Taking a look at more stats from the 2017 State of Downtown Raleigh report, there are a few that cover the residential trends in the area. The graphic above offers some highlights including:
- 8,200 residents now live in downtown Raleigh
- Average asking rent is $1425/month in downtown
- Average asking rent is $1265/month within 2 miles of downtown
- 7% vacancy rate for multifamily apartment buildings
My take on it is that downtown residential is still in high demand and supply is trying to meet it. There are more units on the way which will help meet that demand and bring more residents to the core. The report states that rents are down 3% compared to 2016 so maybe supply is keeping up to a degree.
Predictions on when we cross 10,000 residents?
The chart above projects 11,000 residents by 2022. By then, we’ll have the Capital Boulevard bridge work completed and parts of Smokey Hollow finished. If those projects are very successful, more may follow in that area adding to the resident count around 2022.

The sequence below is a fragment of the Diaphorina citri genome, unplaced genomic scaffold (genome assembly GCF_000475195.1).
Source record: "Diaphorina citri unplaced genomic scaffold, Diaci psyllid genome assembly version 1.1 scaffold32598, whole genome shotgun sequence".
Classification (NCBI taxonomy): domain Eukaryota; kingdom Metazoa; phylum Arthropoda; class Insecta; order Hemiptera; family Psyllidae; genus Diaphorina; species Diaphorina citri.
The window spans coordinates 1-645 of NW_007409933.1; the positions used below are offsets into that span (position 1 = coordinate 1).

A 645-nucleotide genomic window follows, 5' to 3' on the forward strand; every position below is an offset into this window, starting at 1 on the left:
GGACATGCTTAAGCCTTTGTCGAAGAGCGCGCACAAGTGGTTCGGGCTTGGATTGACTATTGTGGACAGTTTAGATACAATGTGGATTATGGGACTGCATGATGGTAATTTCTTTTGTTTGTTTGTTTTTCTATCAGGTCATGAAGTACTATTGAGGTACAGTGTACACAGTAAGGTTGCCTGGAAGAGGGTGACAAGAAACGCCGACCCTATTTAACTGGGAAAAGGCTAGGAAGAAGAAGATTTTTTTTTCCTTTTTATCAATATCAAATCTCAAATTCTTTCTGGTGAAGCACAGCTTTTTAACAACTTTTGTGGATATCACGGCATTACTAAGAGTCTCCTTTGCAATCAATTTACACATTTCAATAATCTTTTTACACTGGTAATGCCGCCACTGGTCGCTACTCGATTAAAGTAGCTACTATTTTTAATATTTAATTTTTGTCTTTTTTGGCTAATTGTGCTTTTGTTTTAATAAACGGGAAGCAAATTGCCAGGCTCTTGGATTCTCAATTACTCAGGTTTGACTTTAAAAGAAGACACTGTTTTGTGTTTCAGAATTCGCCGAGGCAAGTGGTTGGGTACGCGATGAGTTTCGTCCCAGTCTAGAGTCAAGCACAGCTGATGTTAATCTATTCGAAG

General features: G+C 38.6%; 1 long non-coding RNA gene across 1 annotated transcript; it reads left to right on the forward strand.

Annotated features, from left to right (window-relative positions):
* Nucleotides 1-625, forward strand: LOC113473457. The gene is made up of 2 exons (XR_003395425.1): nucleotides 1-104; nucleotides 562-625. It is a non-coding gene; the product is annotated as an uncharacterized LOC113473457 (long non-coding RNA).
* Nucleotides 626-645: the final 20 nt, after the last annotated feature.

The population breakdown by district shows much the same as past years. Glenwood South is the leading home for downtown residents. Recently, Moore Square has had a big infusion of residents with Skyhouse, The Edison, and The Lincoln openings.
I imagine that will continue to be the case between these two areas as the others have less land available for residential. The warehouse district will see an uptick with The Dillon so perhaps this area could have a surge soon.
8,200 residents is still very small compared to the city’s 440,000. We’re talking about 2% of the population. However, in addition to residential projects, the commercial, convention, government, and everything else taking place makes a big impact on the health of our city from a tax point of view.
The revenue generated from downtown projects generate a lot more than those taking place in the suburbs. A dense development needs less stuff from the city; less pipes, less connections, less roads. We therefore get a lot back from it so I like showing this graphic below that a healthy downtown means that the whole city benefits.
- State of Downtown Raleigh 2018: Highlights Part 1 (May 31, 2018, 8 Comments)
- 2016 Downtown Raleigh Population Numbers (May 31, 2016, 11 Comments)
- Stats From The State of Downtown Raleigh 2017, Employment (June 12, 2017, 46 Comments)